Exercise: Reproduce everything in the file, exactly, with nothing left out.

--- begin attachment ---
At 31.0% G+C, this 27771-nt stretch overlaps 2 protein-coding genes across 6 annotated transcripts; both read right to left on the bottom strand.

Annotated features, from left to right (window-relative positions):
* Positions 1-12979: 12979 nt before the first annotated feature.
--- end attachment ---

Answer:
At 31.0% G+C, this 27771-nt stretch overlaps 2 protein-coding genes across 6 annotated transcripts; both read right to left on the bottom strand.

Annotated features, from left to right (window-relative positions):
* Positions 1-12979: 12979 nt before the first annotated feature.